This is a crossover episode in which Thomas joins forces with Scott Hambrick and Karl Schudt from the Online Great Books Podcast, to discuss the classic essay Art and Scholasticism by Jacques Maritain.
With essentially no supernatural tendency to bureaucracy, the Church is so constituted that the pope, bishops and priests ensure the transmission of both sacramental grace and the truths of the Faith within the Church herself, while the laity, by their inescapable presence as leaven through the whole world, act creatively to shape all of human culture in accordance with the light of Christ.
The synod process itself did not lend itself to propositions for dramatic change. The process was controlled by archdiocesan insiders.
Today the most powerful figures in politics, the media, and academe tell us that we cannot, we must not, attempt to move the consensus about Covid vaccination. Nevertheless it moves.
Bishop Michael Burbidge of Arlington, Virginia, recently issued “A Catechesis on the Human Person and Gender Ideology”. The document takes a strong unequivocal stance against transgender ideology, down to practical specifics like telling the faithful we must not use transgender names and pronouns. Beyond that, it excels in showing how the Church’s whole anthropology and theology are at stake in the transgender issue.
We view diabolical special effects with horrified fascination. But mortal sin should terrify us more than any demon or any suffering in this life.
While San Marino did lag over forty years behind Italy in getting on the abortion train, its bid to “catch up” illustrates very clearly the failure of the Catholic Church in this era of Western civilization’s spiral into paganism. A key feature of this illustration is the ease with which people can self-identify as Catholics while voting to legalize the murder of unborn children.
Angels truly exist, but we need to push past the cutesy and cherubic “angel on my shoulder” to recognize the dignity and higher order of these spiritual beings.
Prolific in words and prodigious in deeds, Leo was also self-effacing. He preached with Gospel simplicity. Yet he made history for three world-changing interventions. It was Leo who stopped Attila the Hun's rampage through Europe. It was Leo who put a decisive end to the ancient heresies about the natures of Christ. And it was Leo who kept the barbarian Vandals from murdering the Romans and burning the city. Tradition calls him "the Great." He earned the title.
In 1943 Warsaw, a little Jewish girl is brought to the home of a Catholic woman who has offered to provide her a fake baptismal certificate so she could be safely settled with a Catholic family. Upon her arrival, though, the woman turns her away, saying it is against the principles of her religion to lie. Decades later, that little girl, who had escaped to America and survived, returns to Warsaw to confront the woman in order to make sense of what happened to her.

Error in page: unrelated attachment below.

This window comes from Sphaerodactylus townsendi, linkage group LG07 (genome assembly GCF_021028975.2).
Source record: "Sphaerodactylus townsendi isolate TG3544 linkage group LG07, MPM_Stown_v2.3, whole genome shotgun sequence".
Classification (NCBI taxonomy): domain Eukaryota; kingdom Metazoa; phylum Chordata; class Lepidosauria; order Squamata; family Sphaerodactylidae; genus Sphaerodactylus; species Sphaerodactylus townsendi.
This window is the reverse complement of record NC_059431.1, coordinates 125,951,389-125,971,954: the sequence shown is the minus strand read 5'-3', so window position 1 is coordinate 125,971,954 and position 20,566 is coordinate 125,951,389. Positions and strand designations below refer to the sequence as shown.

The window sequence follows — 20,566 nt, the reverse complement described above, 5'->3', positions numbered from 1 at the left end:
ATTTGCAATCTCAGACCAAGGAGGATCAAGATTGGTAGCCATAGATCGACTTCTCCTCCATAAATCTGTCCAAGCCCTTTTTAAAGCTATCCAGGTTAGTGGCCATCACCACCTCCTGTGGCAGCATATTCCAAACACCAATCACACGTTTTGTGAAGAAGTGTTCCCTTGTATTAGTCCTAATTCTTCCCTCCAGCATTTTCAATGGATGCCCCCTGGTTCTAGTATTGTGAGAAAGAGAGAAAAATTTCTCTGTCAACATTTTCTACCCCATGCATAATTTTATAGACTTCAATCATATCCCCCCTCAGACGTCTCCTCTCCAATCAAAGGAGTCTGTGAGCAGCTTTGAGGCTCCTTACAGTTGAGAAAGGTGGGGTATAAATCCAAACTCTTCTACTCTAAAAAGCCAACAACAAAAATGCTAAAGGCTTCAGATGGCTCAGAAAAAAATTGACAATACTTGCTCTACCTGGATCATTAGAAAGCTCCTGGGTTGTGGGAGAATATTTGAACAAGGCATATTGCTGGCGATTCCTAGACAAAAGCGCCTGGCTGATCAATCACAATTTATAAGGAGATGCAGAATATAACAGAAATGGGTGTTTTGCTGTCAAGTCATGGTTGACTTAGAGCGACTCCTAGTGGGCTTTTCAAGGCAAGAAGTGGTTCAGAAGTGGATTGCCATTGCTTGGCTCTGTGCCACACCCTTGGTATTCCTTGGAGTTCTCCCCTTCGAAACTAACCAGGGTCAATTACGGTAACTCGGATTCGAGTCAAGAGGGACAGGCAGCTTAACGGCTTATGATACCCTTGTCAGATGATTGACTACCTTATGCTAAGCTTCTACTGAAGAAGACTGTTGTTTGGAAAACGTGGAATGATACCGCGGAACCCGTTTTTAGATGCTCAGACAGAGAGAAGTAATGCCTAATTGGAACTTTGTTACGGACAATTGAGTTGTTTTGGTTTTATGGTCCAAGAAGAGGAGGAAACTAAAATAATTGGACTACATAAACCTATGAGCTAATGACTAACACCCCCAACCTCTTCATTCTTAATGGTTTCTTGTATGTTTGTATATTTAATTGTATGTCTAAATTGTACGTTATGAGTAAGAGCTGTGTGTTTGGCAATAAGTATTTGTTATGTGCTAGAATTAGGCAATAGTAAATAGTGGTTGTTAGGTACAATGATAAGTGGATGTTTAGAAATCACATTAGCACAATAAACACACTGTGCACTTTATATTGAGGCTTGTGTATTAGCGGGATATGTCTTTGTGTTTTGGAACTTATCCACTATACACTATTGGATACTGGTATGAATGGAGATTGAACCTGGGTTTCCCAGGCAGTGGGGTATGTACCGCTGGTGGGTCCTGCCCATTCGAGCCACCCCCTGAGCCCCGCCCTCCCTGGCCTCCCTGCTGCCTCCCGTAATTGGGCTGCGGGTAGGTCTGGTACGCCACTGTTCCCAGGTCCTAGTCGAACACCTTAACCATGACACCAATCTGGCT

Each vocation has its own built-in parameters, its own clear channels of prayer and action, its own kinds of grace, its own triumphs of love and responsibility, its own particular forms of loss and failure, and its own temptations to inaction and even despair. This means that every vocation can experience its own doldrums—periods of drifting slowly and aimlessly, with no sense of progress or fulfillment.
A politician might fret over unfriendly editorials; the Vicar of Christ should not.
"What a wonderful rule of God's providence is herein displayed which occurs daily!—the Church sanctities, yet suffers with, the world—sharing its sufferings, yet lightening them."
Of course, apologetics in itself is designed to clear away the obstacles to belief, so that those with concerns and questions about Christ and the Church can become more open to evangelization, which (taken in full) is the proclamation of the mercy, love and redemption offered to all by Jesus Christ through His body the Church. And both evangelization and apologetics must be further distinguished from catechesis, which is simply teaching the Catholic faith to those who already believe.
And today, the Feast of St. Matthew, Apostle and Evangelist on September 21, is one of those higher feasts of September. It falls right around the Fall Equinox. St. Matthew is patron of accountants, and since my husband is a CPA, this is one of his patron saints. St. Matthew is one of our family saints.
The term "embryo" denotes its change of location, but the entity is the same: a human baby.
Writer Matthew Mehan returns to the show to discuss his new children's book co-authored with painter John Folley, The Handsome Little Cygnet. This lovely tale about a family of swans in Central Park introduces children to the idea of accepting one's God-given nature. That is no small matter in a world which tantalizes the young with offers of a more exciting new identity just around the corner. But we need to know what we are in order to properly shape who we will become.